Charlie and Martha Deshler saw a flyer at a post office announcing a beekeepers meeting that week and we attended. The first night we were fascinated to learn so much and how fun beekeeping is and also that the State of Tennessee, Department of Agriculture was offerin free start up hives to be given to one beekeeper at each formalized organization meeting that month. We weren’t the recipients; however, we were happy to know that #1 beekeepers are important and #2 that the Tennessee Department of Agriculture was willing to help the pollination in the state of Tennessee by offering grants that help defer the cost of beekeeping materials.
That was in 2009. We started with 12 hives, the next year split hives and purchased additional bees and queens and we ended up with 30 hives. Last year we had 65 hives and this year we split more hives and we currently have 85 hives. We love the honey bees, we are fascinated by the life of the bee and the way God created their habits. Bees have been active and discussed several times in the Bible – John the Baptist eating locust and honey, the scriptures that state “sweeter than honey”… so we became quite interested in the queen, the drones, worker bees, nursery bees and guards work. An ancient discovery of honey in a pyramid proves to me their resilience.
Charlie took the beekeeper course, attended several classes that the Wilson County Bee Keepers Association provided and later became certified as a hive inspector. He devoured books, articles and anything he could get his hands on about bees while Martha built bee boxes in the winter months. We learned there are various types of queens: Italian, German, etc. and with each queen they have a style all their own. Each year we’ve increased the hives and learned to keep them healthy. We only lose one hive a year and during drought, disease, and other enemies to the hives our bees remain strong and healthy.
We joined the Wilson County Beekeepers Association and became state certified and registered our bees. We also are members of the Tennessee Beekeepers Association and are on the swarm list. Several counties have beekeeper’s meetings and the folks who attend are kind, interesting, knowledgeable and friendly. Once “stung” you’re hooked… so to speak. The knowledge about bees is inexhaustible. It’s a “hobby” or a “business” which will keep you interested for years and years. We met a wonderful beekeeper named Kevin Reickert who has been a bee keeper for 16 years and his vast understanding and love for the bees is fascinating to us and he has been a big help. One thing about beekeepers, they are always willing to share their knowledge with others interested in beekeeping. He is the president of the beekeepers association in Sumner County.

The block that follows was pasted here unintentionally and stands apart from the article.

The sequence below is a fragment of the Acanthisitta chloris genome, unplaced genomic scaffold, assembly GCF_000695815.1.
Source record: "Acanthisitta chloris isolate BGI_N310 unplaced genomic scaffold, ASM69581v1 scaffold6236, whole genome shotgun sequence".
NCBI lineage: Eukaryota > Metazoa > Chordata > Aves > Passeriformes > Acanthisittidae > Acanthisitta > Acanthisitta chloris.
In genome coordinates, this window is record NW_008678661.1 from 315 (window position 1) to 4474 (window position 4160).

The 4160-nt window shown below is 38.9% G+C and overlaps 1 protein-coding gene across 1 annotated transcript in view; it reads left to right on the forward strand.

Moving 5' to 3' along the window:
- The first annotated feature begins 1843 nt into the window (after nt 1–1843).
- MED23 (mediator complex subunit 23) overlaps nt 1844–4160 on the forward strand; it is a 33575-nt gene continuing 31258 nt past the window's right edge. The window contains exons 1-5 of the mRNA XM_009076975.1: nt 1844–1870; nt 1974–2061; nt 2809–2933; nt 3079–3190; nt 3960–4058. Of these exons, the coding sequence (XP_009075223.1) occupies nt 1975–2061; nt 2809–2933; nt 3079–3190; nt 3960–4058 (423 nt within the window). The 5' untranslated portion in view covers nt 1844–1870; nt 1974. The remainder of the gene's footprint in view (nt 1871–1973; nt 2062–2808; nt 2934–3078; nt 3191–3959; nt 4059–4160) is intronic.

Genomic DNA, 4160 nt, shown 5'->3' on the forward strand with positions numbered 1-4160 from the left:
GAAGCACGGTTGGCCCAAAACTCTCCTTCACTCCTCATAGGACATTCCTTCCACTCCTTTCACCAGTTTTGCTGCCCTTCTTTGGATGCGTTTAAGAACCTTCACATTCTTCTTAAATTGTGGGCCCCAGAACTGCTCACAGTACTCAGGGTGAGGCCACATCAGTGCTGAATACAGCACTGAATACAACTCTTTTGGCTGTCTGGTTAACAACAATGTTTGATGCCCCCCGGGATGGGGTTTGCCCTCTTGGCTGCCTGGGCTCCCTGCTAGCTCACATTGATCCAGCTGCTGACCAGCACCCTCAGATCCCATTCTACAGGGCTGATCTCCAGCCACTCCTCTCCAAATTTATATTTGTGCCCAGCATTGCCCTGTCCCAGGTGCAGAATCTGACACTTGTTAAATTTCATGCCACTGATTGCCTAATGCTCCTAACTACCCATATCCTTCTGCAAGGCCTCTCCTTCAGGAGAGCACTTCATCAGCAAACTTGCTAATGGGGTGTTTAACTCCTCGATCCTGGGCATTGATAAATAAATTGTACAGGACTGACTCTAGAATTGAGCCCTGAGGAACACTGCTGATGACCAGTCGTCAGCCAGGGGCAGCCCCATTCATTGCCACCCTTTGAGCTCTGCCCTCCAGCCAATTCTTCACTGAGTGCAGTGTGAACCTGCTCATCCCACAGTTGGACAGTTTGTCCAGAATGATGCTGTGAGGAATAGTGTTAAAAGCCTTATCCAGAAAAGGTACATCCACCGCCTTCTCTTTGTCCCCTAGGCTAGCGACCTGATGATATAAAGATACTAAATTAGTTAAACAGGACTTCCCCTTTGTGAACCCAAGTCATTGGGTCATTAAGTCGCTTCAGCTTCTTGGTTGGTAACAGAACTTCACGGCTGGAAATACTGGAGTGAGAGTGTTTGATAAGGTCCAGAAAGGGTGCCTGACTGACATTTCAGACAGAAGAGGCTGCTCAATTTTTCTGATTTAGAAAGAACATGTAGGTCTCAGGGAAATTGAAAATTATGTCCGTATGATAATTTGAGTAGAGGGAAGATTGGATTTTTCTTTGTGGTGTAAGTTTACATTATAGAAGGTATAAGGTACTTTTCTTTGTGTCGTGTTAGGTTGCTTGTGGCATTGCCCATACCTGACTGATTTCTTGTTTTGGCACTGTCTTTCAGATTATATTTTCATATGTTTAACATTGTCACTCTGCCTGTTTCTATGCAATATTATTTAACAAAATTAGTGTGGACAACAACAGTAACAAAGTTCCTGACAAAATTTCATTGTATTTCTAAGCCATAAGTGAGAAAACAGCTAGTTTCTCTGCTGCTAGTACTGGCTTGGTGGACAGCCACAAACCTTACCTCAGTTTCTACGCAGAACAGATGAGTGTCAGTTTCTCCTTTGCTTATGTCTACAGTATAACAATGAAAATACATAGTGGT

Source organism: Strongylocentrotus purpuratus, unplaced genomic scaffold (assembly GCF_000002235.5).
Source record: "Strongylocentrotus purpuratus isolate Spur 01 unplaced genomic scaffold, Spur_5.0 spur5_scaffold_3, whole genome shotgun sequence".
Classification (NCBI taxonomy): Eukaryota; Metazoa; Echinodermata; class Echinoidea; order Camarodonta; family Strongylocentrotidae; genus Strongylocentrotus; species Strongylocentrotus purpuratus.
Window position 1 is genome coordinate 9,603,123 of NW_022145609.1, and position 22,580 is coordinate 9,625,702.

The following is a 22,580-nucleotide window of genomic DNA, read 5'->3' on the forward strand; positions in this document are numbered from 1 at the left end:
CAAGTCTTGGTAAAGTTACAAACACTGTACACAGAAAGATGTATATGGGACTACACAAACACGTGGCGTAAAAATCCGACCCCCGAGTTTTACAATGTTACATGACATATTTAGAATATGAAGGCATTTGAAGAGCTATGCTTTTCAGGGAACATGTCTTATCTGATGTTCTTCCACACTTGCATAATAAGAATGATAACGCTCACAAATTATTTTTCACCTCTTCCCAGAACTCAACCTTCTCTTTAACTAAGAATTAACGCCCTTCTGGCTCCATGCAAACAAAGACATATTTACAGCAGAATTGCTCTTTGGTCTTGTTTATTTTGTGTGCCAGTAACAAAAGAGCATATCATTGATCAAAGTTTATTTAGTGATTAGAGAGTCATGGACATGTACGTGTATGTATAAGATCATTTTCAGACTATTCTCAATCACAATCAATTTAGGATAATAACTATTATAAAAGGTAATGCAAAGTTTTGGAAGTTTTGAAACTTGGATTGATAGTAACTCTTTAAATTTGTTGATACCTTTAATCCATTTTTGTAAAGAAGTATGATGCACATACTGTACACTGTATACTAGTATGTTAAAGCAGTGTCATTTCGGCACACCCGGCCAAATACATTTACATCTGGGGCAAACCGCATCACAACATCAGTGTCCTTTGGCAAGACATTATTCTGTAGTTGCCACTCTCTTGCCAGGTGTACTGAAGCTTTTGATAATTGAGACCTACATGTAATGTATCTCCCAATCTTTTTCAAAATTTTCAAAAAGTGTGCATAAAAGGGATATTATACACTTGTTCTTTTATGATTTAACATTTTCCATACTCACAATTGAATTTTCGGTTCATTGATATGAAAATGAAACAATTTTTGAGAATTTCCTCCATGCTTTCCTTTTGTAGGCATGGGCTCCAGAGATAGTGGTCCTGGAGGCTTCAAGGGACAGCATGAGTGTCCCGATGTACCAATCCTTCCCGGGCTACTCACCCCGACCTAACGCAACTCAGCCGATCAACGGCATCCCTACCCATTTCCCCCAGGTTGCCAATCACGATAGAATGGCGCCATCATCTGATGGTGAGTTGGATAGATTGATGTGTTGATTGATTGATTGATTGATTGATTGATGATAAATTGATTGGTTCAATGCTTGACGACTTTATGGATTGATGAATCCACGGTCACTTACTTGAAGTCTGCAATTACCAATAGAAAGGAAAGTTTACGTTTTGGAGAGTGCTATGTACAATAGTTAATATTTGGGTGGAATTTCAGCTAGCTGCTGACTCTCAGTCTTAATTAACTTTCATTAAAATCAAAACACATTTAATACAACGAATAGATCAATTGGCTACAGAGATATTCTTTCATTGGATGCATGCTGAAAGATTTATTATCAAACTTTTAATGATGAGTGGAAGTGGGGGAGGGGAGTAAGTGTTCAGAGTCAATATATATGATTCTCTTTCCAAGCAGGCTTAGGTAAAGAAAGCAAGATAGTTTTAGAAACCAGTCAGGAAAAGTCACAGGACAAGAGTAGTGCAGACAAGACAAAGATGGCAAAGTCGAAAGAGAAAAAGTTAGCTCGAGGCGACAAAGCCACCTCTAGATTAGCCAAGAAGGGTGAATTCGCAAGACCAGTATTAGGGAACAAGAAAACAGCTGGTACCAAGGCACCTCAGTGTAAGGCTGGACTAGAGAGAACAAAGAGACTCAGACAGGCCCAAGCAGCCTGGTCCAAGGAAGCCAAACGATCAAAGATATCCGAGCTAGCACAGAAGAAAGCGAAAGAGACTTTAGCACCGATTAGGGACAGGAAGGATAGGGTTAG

The second year of beekeeping we purchased equipment to build a honey extracting room and yet keep the honey “raw”. Our honey is white clover and “raw” which means the good, healthy enzymes remain in tack and it has many health benefits, internally and externally.
As the few years have passed we find more people interested in beekeeping. It’s for the hobbyist and experts, a person can have 3 hives or 500 hives plus, the choice is yours. We find working 100 hives or less is a good balance because it only takes two people who work these bees and we are able to keep up with them and still find time for other things in life. We’ve learned the “attitude of the hives” as some hives are “hot” and they will sting quite easily and others are very mellow. We’ve learned what causes the bees to swarm, to sting and not to sting, we’ve seen the beauty of beekeeping and, in fact, we know a man who likes to place a camera in the hive and watches their activity. There are various books on all topics of beekeeping and bees. It is fascinating to build hive boxes, work the bees and enjoy nature. We get satisfaction in helping the pollination process and the honey is delicious!
We love to teach others about beekeeping so we offer field trips to our farm located in Castalian Springs and teach children about beekeeping as well because young or old a person can become a beekeeper. It’s something you can do in your spare time and receive the blessing of honey for your efforts, plus the pollination of plants is a great benefit and helping the environment. The bees teach us so much about working industriously and we are fascinated in how they communicate, organize and reproduce! Anyone at any age can become a beekeeper!
Please visit us soon. We are located at 1201 Old Hopewell Road, Castalian Springs, Tennessee you can call (615) 451-7618 or email us at firstname.lastname@example.org
Bee Happy Today. . .